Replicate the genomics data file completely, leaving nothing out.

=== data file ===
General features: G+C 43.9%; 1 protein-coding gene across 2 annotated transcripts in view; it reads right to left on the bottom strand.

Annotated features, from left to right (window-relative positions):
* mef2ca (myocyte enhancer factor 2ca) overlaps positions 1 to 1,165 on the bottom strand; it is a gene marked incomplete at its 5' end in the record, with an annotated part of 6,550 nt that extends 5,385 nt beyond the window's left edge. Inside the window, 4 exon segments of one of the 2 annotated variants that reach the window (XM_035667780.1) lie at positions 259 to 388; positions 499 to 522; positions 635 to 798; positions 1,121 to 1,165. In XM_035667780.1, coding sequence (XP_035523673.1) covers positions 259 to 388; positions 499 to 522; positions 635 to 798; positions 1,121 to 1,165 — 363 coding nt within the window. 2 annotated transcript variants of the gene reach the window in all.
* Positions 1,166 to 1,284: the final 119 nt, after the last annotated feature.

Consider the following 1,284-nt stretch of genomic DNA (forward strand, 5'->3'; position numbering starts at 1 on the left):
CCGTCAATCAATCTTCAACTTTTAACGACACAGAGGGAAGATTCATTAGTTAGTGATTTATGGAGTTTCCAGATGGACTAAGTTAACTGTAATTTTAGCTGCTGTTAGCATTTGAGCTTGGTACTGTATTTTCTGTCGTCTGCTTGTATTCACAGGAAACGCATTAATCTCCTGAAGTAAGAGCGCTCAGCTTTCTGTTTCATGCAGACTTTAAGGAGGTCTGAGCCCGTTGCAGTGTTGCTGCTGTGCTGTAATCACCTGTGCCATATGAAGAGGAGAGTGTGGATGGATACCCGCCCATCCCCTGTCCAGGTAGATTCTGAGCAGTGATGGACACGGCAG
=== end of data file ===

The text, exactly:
General features: G+C 43.9%; 1 protein-coding gene across 2 annotated transcripts in view; it reads right to left on the bottom strand.

Annotated features, from left to right (window-relative positions):
* mef2ca (myocyte enhancer factor 2ca) overlaps positions 1 to 1,165 on the bottom strand; it is a gene marked incomplete at its 5' end in the record, with an annotated part of 6,550 nt that extends 5,385 nt beyond the window's left edge. Inside the window, 4 exon segments of one of the 2 annotated variants that reach the window (XM_035667780.1) lie at positions 259 to 388; positions 499 to 522; positions 635 to 798; positions 1,121 to 1,165. In XM_035667780.1, coding sequence (XP_035523673.1) covers positions 259 to 388; positions 499 to 522; positions 635 to 798; positions 1,121 to 1,165 — 363 coding nt within the window. 2 annotated transcript variants of the gene reach the window in all.
* Positions 1,166 to 1,284: the final 119 nt, after the last annotated feature.

Consider the following 1,284-nt stretch of genomic DNA (forward strand, 5'->3'; position numbering starts at 1 on the left):
CCGTCAATCAATCTTCAACTTTTAACGACACAGAGGGAAGATTCATTAGTTAGTGATTTATGGAGTTTCCAGATGGACTAAGTTAACTGTAATTTTAGCTGCTGTTAGCATTTGAGCTTGGTACTGTATTTTCTGTCGTCTGCTTGTATTCACAGGAAACGCATTAATCTCCTGAAGTAAGAGCGCTCAGCTTTCTGTTTCATGCAGACTTTAAGGAGGTCTGAGCCCGTTGCAGTGTTGCTGCTGTGCTGTAATCACCTGTGCCATATGAAGAGGAGAGTGTGGATGGATACCCGCCCATCCCCTGTCCAGGTAGATTCTGAGCAGTGATGGACACGGCAG